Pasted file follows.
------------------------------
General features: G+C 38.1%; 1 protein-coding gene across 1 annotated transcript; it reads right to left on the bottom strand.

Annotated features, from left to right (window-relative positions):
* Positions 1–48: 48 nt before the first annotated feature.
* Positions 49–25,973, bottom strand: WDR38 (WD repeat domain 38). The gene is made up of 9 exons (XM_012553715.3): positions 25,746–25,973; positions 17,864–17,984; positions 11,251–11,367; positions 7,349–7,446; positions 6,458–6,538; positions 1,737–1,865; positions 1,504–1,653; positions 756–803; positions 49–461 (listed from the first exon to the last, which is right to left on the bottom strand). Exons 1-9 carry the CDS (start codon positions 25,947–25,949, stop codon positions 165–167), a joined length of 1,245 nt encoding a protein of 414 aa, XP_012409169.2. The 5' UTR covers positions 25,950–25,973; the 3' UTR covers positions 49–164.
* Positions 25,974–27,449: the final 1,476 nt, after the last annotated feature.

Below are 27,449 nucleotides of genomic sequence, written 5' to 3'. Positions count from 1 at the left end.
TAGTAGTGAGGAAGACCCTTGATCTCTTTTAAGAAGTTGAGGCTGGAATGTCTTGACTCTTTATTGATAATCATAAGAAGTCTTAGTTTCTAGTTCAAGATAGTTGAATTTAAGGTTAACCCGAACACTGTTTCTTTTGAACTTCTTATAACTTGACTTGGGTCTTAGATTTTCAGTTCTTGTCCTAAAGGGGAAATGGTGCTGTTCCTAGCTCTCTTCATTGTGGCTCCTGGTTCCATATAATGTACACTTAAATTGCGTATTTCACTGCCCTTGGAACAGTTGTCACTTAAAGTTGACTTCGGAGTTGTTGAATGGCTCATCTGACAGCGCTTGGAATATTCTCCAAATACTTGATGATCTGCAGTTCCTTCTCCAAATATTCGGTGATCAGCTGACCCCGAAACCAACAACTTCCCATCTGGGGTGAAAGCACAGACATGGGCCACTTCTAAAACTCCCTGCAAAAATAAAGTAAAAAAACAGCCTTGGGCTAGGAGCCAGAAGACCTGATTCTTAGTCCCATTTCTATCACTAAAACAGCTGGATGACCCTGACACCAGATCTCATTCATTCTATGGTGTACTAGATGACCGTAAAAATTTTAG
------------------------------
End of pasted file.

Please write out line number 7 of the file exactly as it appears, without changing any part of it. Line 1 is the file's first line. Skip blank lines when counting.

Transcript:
TAGTAGTGAGGAAGACCCTTGATCTCTTTTAAGAAGTTGAGGCTGGAATGTCTTGACTCTTTATTGATAATCATAAGAAGTCTTAGTTTCTAGTTCAAGATAGTTGAATTTAAGGTTAACCCGAACACTGTTTCTTTTGAACTTCTTATAACTTGACTTGGGTCTTAGATTTTCAGTTCTTGTCCTAAAGGGGAAATGGTGCTGTTCCTAGCTCTCTTCATTGTGGCTCCTGGTTCCATATAATGTACACTTAAATTGCGTATTTCACTGCCCTTGGAACAGTTGTCACTTAAAGTTGACTTCGGAGTTGTTGAATGGCTCATCTGACAGCGCTTGGAATATTCTCCAAATACTTGATGATCTGCAGTTCCTTCTCCAAATATTCGGTGATCAGCTGACCCCGAAACCAACAACTTCCCATCTGGGGTGAAAGCACAGACATGGGCCACTTCTAAAACTCCCTGCAAAAATAAAGTAAAAAAACAGCCTTGGGCTAGGAGCCAGAAGACCTGATTCTTAGTCCCATTTCTATCACTAAAACAGCTGGATGACCCTGACACCAGATCTCATTCATTCTATGGTGTACTAGATGACCGTAAAAATTTTAG